The opinion then distinguishes Curry -- the decision didn't "limit admissibility to only those two situations [identity and immediate background]," and Curry predated the rule -- and then moves on to articulate the test that should be used in determining admissiblity of other acts evidence. The first step, we're told, is "to consider whether the other acts evidence is relevant to making any fact that is of consequence to the determination of the action more or less probable than it would be without the evidence." That's nice, but that's the first step in determining the admission of any piece of evidence: whether it has probative value.
The second step provides little more guidance: it requires consideration "of whether evidence of the other crimes, wrongs, or acts is presented to prove the character of the accused in order to show activity in conformity therewith or whether the other acts evidence is presented for a legitimate purpose, such as those stated in Evid.R. 404(B)." Again, that's little more than a restatement of the rule. It might have been more instructive had the opinion fleshed out why the evidence in Williams fell on one side of that line or the other, but it doesn't. In fact, this is one of the more troublesome portions of the opinion:
In this case, contrary to the view expressed by the court of appeals, the state did not offer the evidence of the Williams-A.B. relationship to show that abusing J.H. was in conformity with Williams's character. In fact, the trial court gave two limiting instructions that this evidence was not being offered to prove Williams's character -- one just prior to the testimony of A.B., and one prior to deliberation. We presume the jury followed those instructions.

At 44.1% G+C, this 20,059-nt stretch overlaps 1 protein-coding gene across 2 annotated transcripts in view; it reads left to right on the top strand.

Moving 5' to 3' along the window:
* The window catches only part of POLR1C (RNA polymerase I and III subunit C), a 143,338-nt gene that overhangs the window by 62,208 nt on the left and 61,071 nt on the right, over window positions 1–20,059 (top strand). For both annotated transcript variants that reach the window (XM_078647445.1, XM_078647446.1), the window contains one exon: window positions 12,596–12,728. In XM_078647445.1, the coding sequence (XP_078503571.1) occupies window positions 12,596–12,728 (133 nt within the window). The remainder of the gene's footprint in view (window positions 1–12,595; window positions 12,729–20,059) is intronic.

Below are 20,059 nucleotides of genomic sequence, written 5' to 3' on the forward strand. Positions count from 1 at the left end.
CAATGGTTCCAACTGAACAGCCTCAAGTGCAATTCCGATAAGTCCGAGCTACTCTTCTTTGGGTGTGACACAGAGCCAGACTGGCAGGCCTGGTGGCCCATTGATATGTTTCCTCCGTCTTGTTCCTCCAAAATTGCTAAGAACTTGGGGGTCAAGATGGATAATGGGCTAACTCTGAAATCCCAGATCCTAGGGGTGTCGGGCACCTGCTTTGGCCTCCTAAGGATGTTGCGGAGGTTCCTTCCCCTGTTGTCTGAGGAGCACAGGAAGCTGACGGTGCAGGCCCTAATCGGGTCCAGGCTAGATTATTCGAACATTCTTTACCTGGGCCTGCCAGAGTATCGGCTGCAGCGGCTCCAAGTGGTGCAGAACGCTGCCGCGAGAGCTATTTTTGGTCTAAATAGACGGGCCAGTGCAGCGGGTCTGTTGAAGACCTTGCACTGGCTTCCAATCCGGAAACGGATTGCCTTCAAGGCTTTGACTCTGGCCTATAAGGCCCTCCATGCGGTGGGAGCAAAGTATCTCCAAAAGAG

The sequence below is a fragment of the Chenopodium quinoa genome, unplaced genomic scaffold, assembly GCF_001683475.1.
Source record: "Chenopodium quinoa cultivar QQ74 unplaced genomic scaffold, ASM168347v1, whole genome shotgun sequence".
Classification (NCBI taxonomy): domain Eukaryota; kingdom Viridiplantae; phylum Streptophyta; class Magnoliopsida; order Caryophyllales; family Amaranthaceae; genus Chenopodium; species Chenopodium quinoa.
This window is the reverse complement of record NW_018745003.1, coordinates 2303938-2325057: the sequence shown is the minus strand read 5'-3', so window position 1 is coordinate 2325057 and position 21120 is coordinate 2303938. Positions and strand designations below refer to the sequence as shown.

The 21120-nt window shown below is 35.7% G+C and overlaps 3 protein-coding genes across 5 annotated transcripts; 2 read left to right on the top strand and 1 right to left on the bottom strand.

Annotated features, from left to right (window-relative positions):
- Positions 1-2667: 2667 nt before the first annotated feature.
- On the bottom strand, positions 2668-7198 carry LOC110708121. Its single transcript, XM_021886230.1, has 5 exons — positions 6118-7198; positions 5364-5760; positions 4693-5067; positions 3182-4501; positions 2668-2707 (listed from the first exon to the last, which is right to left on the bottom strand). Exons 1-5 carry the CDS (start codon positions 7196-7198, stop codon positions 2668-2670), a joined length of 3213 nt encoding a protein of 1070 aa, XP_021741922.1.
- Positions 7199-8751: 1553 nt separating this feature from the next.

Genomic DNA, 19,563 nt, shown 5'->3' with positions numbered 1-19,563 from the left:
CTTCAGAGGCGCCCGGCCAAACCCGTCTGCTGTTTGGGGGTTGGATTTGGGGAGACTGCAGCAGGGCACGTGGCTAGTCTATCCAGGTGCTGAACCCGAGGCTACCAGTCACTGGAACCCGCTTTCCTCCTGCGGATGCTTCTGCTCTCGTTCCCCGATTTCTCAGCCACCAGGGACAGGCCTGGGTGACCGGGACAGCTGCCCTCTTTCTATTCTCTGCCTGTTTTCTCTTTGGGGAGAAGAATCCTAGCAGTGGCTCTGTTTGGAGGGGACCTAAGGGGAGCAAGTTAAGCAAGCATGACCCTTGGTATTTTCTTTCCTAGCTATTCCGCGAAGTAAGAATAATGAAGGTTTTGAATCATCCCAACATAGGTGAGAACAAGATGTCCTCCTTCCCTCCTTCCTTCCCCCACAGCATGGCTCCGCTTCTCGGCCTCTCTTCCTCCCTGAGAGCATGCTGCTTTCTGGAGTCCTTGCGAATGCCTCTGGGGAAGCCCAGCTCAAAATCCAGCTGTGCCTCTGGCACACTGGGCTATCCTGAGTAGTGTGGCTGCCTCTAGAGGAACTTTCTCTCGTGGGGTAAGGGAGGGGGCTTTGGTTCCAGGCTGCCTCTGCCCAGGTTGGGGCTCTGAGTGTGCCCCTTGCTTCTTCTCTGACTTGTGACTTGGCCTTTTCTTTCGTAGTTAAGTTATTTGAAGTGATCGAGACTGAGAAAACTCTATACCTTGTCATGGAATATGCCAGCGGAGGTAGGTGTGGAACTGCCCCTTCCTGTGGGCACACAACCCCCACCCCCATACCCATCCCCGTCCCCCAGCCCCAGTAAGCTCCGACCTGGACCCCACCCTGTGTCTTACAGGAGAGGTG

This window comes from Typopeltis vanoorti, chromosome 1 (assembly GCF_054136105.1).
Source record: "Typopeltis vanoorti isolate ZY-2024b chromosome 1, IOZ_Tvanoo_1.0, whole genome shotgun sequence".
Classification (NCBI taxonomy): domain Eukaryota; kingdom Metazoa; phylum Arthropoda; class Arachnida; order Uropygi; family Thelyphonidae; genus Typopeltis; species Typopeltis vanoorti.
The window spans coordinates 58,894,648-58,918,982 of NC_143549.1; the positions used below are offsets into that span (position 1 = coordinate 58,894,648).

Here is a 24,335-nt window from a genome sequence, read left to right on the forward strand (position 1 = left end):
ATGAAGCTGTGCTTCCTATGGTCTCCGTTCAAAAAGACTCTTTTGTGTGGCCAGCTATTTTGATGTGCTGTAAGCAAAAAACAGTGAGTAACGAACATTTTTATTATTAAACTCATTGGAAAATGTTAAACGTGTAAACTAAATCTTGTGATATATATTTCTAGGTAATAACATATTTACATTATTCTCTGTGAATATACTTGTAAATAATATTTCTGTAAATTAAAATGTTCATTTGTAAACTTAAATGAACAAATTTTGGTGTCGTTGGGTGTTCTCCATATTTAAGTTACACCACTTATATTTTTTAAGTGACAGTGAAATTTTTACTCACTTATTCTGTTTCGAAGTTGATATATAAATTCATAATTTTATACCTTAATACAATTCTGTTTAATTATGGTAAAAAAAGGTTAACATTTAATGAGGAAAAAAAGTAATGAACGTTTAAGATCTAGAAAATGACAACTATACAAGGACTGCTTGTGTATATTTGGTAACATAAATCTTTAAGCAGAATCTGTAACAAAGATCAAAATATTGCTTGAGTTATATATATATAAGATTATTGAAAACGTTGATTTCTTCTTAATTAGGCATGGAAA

This works out to little more than "we know the state didn't offer it for that purpose, because the trial court instructed the jury that it wasn't offered for that purpose." And that also works its way into the third step, which requires an analysis of whether the probative value of the evidence outweighed by its prejudicial impact: "This evidence is not unduly prejudicial, because the trial court instructed the jury that this evidence could not be considered to show that Williams had acted in conformity with a character trait." Does the court really mean to suggest that the entire analysis of whether evidence is more prejudical than probative can be avoided simply by giving the curative instruction?
It might not be as bad as all that, though. In my oral argument review, I'd suggested that the court might limit the reach of its decision to the particular facts here, and focus mostly on the use of 404(B) evidence in child sex cases. And that's largely what happens: the court emphasizes that the evidence showed "that Williams had targeted teenage males who had no father figure to gain their trust and confidence and groom them for sexual activity with the intent of sexual gratification." Moreover, the application of Williams to other situations isn't readily discernible. Probably the best you can do with Williams is argue that while "plan" evidence is not limited to proving identity, you still have to prove a plan, which requires more than just showing the defendant committed a similar crime before: there has to be sufficiently distinct behavior across the offenses to demonstrate a particular pattern of conduct. I'd worried that the court's decision would amount to a holding in these situations that "a prior homosexual relationship with a 16-year-old boy" would be sufficient to allow admission. Read properly, Williams seems to require more than that.